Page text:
CEDIA, manufacturer-sponsored, and CompTIA training were the programs most taken by respondents. Only seven percent of respondents would not pursue any additional training because they felt they had enough training already for their jobs. More than half of the respondents (54 percent) said they plan on pursuing more EST training or certifications in the next year. The survey also noted, however, that less than half (46 percent) of the respondents say their companies reward them with money or title advancement for training or certifications.
One of ESPA’s key objectives is to promote low-voltage courses in high school and college settings to give inquisitive and mechanically aspiring students more opportunities to pursue courses that are critical to 21st century jobs.
“Only two percent of the respondents said a teacher or course in school was their primary motivator for getting involved in the industry,” Mydland added. “That low number indicates why America is falling farther behind our competitors. We don’t have teachers available to motivate kids to pursue the courses that will prepare them for 21st century jobs.”
Respondents thought much more could be done to prepare incoming technicians at high schools and post-secondary schools. Nearly half (49 percent) said that their high school coursework did “not at all prepare them” for a career as a technician. Some of the items respondents said high schools should offer include:
Vocational education courses tailored to an electronic technician’s career,
Placing more emphasis on matching an individuals talents to potential careers
Soft-skills courses (communication, professional conduct, and work readiness)
Teachers with EST-related experience,
Provide guidance counselors with more information about EST as a career option
Field trips, job fairs, or on-site exposure to EST-focused careers.
To help prepare the next generation of technicians, the top three programs respondents would like to see more EST classes included in high schools, colleges, and career training centers, as well as apprenticeships for ESTs and more trade association-based training programs.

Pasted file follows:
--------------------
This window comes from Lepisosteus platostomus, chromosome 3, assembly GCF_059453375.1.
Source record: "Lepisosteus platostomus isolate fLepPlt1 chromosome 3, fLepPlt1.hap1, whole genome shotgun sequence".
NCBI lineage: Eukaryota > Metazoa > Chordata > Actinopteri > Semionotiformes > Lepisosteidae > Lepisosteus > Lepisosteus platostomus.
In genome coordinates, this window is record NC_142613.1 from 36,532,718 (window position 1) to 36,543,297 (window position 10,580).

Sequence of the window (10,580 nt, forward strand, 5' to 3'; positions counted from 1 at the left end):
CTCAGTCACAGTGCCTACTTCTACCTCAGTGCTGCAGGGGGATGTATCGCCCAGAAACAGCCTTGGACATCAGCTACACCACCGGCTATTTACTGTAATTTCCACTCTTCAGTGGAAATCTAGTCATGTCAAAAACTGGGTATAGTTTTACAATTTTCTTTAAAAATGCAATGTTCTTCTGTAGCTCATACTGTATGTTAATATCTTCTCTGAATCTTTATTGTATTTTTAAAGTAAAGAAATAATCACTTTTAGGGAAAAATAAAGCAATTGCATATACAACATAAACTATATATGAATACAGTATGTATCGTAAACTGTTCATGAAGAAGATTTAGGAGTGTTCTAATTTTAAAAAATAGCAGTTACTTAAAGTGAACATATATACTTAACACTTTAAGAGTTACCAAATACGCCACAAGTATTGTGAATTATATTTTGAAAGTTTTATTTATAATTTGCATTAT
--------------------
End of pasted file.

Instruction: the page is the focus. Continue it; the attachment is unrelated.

“ESPA is stepping up its efforts to reach secondary and post-secondary schools to develop EST certification courses as part of their curriculum this year,” Mydland added. “With this outreach, we hope to bring not only high-school and young adults into the industry but also military veterans and others looking for a second career that have a strong interest in electronics.”
For technicians already in the industry but still lacking certification, the ESPA Certified-EST is the foundation for their training. Candidates can find out more about the program at www.ESPA.org, take the pre-test assessment (which will be available in late January and helps the individual identify what level of training they may need to pass the certification exam), and register for the next review course and exam which will be offered at Electronic House Expo in Orlando, in March.
ESPA's EST Career Survey is a quantitative study fielded to an international sample of electronics systems technicians belonging to a wide array of trade and professional associations. A total of 455 completed responses were collected via online web form during the month of December 2008. The resulting margin of error is approximately +/- 4.6 percent at 95 percent confidence and may vary depending on the size of the sub-group.